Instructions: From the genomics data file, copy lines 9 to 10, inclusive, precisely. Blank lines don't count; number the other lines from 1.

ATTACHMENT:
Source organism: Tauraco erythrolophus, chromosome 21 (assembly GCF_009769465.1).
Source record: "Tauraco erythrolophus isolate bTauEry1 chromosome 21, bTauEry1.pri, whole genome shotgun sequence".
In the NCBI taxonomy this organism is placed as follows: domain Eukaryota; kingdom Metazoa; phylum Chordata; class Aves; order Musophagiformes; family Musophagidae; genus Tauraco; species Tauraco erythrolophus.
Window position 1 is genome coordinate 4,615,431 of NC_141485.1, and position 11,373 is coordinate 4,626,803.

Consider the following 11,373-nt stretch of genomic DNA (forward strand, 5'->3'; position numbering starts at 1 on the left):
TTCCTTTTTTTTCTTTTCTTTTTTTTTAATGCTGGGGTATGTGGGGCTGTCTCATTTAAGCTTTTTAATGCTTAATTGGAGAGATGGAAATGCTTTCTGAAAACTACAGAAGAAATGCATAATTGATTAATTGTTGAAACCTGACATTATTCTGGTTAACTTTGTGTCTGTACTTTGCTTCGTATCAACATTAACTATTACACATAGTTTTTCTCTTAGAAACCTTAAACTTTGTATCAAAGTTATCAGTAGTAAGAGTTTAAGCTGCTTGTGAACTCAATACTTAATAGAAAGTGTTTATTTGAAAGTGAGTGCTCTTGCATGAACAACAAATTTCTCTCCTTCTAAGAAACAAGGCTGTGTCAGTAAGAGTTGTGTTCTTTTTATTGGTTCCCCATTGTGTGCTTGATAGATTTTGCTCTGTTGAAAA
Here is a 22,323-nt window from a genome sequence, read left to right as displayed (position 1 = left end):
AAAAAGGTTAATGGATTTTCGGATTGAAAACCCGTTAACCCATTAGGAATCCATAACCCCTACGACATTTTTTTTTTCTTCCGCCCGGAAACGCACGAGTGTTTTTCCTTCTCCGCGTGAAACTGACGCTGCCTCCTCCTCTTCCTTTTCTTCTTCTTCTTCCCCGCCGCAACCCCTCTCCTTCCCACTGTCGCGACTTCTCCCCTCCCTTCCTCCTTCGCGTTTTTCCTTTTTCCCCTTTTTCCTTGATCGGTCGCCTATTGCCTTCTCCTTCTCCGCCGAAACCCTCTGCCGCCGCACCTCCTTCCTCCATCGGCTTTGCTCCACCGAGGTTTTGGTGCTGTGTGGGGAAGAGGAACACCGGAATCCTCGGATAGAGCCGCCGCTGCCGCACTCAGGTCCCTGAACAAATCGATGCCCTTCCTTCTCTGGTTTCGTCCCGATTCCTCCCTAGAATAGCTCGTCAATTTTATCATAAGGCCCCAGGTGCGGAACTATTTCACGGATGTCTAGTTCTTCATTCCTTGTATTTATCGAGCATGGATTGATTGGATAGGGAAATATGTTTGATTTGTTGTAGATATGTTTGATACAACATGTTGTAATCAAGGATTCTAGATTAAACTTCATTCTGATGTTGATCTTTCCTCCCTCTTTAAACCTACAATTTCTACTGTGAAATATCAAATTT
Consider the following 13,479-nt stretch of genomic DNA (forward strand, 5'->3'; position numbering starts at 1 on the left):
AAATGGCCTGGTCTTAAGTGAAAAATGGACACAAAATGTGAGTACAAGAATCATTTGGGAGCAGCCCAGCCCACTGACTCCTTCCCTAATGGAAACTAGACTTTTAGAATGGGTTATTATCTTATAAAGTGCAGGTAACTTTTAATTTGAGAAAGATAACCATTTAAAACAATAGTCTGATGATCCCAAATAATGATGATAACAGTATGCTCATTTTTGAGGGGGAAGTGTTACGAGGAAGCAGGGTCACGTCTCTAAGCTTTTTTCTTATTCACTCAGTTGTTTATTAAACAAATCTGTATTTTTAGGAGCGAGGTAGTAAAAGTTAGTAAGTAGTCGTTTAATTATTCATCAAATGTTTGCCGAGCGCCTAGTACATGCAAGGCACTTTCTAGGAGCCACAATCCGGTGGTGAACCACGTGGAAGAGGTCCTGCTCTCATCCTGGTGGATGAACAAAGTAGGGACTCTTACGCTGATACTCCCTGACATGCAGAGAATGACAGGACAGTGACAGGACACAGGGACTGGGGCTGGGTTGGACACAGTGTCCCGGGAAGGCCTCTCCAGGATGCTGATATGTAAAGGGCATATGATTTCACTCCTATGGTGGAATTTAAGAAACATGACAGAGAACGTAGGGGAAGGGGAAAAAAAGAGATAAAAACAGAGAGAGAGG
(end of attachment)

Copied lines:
Consider the following 13,479-nt stretch of genomic DNA (forward strand, 5'->3'; position numbering starts at 1 on the left):
AAATGGCCTGGTCTTAAGTGAAAAATGGACACAAAATGTGAGTACAAGAATCATTTGGGAGCAGCCCAGCCCACTGACTCCTTCCCTAATGGAAACTAGACTTTTAGAATGGGTTATTATCTTATAAAGTGCAGGTAACTTTTAATTTGAGAAAGATAACCATTTAAAACAATAGTCTGATGATCCCAAATAATGATGATAACAGTATGCTCATTTTTGAGGGGGAAGTGTTACGAGGAAGCAGGGTCACGTCTCTAAGCTTTTTTCTTATTCACTCAGTTGTTTATTAAACAAATCTGTATTTTTAGGAGCGAGGTAGTAAAAGTTAGTAAGTAGTCGTTTAATTATTCATCAAATGTTTGCCGAGCGCCTAGTACATGCAAGGCACTTTCTAGGAGCCACAATCCGGTGGTGAACCACGTGGAAGAGGTCCTGCTCTCATCCTGGTGGATGAACAAAGTAGGGACTCTTACGCTGATACTCCCTGACATGCAGAGAATGACAGGACAGTGACAGGACACAGGGACTGGGGCTGGGTTGGACACAGTGTCCCGGGAAGGCCTCTCCAGGATGCTGATATGTAAAGGGCATATGATTTCACTCCTATGGTGGAATTTAAGAAACATGACAGAGAACGTAGGGGAAGGGGAAAAAAAGAGATAAAAACAGAGAGAGAGG